The city’s Landmarks Preservation Commission allowed additional portions of the fire-ravaged Beth Hamedrash Hagadol Synagogue to be demolished, at a public hearing on Tuesday. After previously securing approvals from the LPC, the developers were seeking additional approvals to remove parts of the ruins on the grounds that they were unstable and would prove dangerous as construction work on a two-tower development around the site made progress.
Most commissioners agreed that the synagogue was beyond repair, and as such, no longer constituted a New York City landmark. Some commissioners felt, however, that it was important that the Commission recognize and commemorate what once stood at the site. The owners of the site have committed to preserving part of the ruins, and several artifacts recovered from the site, however the question before the Commission was: to what extent should the ruins be preserved?
Commissioner Michael Devonshire asked that the development team try to preserve the tower on the west elevation of the former synagogue. Many other commissioners agreed that the remnants of the tower, and the lancet window, painted an incredibly powerful memory of the synagogue.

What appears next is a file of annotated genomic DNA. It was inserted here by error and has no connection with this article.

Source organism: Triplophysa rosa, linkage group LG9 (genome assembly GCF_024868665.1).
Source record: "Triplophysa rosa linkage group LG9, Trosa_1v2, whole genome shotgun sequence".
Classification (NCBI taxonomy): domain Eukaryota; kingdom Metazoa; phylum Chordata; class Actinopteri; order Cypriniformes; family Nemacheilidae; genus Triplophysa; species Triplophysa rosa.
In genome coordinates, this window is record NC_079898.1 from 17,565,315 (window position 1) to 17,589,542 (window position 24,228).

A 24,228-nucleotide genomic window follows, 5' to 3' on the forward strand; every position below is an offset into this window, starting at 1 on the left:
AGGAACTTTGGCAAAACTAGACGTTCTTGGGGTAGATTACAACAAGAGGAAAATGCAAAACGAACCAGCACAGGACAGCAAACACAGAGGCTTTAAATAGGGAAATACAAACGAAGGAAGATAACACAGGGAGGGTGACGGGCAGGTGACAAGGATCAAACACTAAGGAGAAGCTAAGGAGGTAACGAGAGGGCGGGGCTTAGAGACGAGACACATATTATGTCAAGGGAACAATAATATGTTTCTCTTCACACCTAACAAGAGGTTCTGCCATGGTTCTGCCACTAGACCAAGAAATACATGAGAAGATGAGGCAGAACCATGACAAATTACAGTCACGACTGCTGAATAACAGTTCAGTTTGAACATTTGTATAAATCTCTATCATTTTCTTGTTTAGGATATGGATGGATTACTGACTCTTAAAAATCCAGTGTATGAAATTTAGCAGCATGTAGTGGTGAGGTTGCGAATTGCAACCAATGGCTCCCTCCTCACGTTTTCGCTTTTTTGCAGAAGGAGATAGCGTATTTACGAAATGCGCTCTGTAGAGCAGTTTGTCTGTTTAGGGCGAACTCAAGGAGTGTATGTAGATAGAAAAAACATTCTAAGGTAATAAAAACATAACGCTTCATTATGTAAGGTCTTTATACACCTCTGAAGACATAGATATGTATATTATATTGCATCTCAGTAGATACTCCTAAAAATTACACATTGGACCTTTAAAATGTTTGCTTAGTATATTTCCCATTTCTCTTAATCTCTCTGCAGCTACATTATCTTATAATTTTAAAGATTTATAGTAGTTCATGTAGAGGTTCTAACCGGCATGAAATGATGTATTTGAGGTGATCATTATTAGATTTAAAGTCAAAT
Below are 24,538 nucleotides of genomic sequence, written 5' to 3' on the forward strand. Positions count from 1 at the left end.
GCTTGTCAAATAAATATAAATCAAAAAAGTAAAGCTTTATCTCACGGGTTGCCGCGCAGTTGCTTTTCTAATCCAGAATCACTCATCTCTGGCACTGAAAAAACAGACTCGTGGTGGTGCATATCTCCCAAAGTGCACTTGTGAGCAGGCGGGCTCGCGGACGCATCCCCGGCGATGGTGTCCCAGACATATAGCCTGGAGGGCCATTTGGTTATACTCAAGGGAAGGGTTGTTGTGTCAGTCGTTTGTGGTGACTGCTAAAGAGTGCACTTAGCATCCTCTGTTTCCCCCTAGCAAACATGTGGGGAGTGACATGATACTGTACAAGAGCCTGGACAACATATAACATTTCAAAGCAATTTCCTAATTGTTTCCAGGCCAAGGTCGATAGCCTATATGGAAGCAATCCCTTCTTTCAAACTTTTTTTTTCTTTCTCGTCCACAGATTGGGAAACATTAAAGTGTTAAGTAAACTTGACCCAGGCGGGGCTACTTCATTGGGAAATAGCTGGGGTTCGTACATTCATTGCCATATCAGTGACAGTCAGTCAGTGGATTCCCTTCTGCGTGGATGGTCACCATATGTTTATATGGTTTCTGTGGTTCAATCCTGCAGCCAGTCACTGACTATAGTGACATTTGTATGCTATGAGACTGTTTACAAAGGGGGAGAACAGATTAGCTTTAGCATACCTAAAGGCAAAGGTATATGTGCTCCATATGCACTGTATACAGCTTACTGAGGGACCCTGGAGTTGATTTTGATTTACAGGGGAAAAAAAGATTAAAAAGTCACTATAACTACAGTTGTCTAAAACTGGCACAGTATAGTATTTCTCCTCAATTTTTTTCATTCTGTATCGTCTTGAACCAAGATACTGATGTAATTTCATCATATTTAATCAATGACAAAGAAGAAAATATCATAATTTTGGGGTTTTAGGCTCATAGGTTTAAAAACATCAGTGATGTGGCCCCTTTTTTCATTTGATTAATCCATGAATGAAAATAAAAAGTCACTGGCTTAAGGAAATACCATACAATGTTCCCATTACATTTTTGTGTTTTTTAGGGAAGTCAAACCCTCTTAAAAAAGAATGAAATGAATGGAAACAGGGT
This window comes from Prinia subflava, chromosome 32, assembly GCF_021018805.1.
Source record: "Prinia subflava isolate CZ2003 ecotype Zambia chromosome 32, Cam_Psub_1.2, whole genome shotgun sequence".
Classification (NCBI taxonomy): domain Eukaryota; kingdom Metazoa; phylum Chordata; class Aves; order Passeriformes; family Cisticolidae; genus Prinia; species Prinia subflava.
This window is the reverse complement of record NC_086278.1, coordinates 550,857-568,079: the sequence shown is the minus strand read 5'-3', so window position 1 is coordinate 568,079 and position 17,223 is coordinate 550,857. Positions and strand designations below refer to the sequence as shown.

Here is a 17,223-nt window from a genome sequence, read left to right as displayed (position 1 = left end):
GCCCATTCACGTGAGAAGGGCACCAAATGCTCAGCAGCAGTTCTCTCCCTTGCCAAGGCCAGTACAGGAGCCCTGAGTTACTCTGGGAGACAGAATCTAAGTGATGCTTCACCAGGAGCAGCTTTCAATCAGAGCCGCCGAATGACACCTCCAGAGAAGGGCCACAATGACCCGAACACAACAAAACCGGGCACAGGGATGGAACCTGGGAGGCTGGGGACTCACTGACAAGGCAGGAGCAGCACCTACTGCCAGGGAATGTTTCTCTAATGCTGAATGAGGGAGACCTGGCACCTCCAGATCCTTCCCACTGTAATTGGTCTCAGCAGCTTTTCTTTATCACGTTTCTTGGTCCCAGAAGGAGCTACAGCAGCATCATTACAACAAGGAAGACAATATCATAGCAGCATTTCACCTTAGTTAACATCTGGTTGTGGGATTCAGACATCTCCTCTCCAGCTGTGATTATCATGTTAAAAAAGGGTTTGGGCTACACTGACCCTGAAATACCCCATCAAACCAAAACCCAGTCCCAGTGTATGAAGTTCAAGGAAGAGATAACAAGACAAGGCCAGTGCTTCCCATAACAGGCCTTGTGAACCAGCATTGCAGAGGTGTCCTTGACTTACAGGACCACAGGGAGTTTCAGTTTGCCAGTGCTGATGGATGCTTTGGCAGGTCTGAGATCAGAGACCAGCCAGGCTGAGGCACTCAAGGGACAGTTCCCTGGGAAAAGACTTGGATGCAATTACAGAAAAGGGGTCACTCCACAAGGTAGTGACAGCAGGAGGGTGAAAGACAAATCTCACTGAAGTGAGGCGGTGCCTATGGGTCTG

The Commission agreed as a whole to ask the owners to study the possibility of saving the tower, and the Commission’s staff will work with them where that aspect of the project is concerned. As plans stand right now, a 10-story and 30-story tower will rise around the ruins of the synagogue, and bring nearly 500 new apartments to the Lower East Side, many of which will be affordable units. The project will also have new space for the Beth Hamedrash synagogue, and a permanent home for the Chinese American Planning Council.